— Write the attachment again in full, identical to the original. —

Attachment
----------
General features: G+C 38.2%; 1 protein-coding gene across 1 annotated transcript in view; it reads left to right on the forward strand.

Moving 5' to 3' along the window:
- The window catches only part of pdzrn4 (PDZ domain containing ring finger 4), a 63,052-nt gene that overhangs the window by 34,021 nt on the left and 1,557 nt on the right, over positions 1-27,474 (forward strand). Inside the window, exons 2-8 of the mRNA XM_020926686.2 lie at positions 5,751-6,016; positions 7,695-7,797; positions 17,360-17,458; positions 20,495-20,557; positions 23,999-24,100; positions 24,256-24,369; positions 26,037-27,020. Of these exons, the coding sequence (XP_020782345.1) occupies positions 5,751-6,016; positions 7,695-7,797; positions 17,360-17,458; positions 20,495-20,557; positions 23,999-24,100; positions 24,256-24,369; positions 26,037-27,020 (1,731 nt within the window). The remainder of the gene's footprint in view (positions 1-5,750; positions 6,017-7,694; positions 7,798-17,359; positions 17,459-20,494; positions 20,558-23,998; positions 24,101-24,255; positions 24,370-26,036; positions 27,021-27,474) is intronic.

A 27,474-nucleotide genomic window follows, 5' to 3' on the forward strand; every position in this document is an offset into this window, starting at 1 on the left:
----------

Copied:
General features: G+C 38.2%; 1 protein-coding gene across 1 annotated transcript in view; it reads left to right on the forward strand.

Moving 5' to 3' along the window:
- The window catches only part of pdzrn4 (PDZ domain containing ring finger 4), a 63,052-nt gene that overhangs the window by 34,021 nt on the left and 1,557 nt on the right, over positions 1-27,474 (forward strand). Inside the window, exons 2-8 of the mRNA XM_020926686.2 lie at positions 5,751-6,016; positions 7,695-7,797; positions 17,360-17,458; positions 20,495-20,557; positions 23,999-24,100; positions 24,256-24,369; positions 26,037-27,020. Of these exons, the coding sequence (XP_020782345.1) occupies positions 5,751-6,016; positions 7,695-7,797; positions 17,360-17,458; positions 20,495-20,557; positions 23,999-24,100; positions 24,256-24,369; positions 26,037-27,020 (1,731 nt within the window). The remainder of the gene's footprint in view (positions 1-5,750; positions 6,017-7,694; positions 7,798-17,359; positions 17,459-20,494; positions 20,558-23,998; positions 24,101-24,255; positions 24,370-26,036; positions 27,021-27,474) is intronic.

A 27,474-nucleotide genomic window follows, 5' to 3' on the forward strand; every position in this document is an offset into this window, starting at 1 on the left: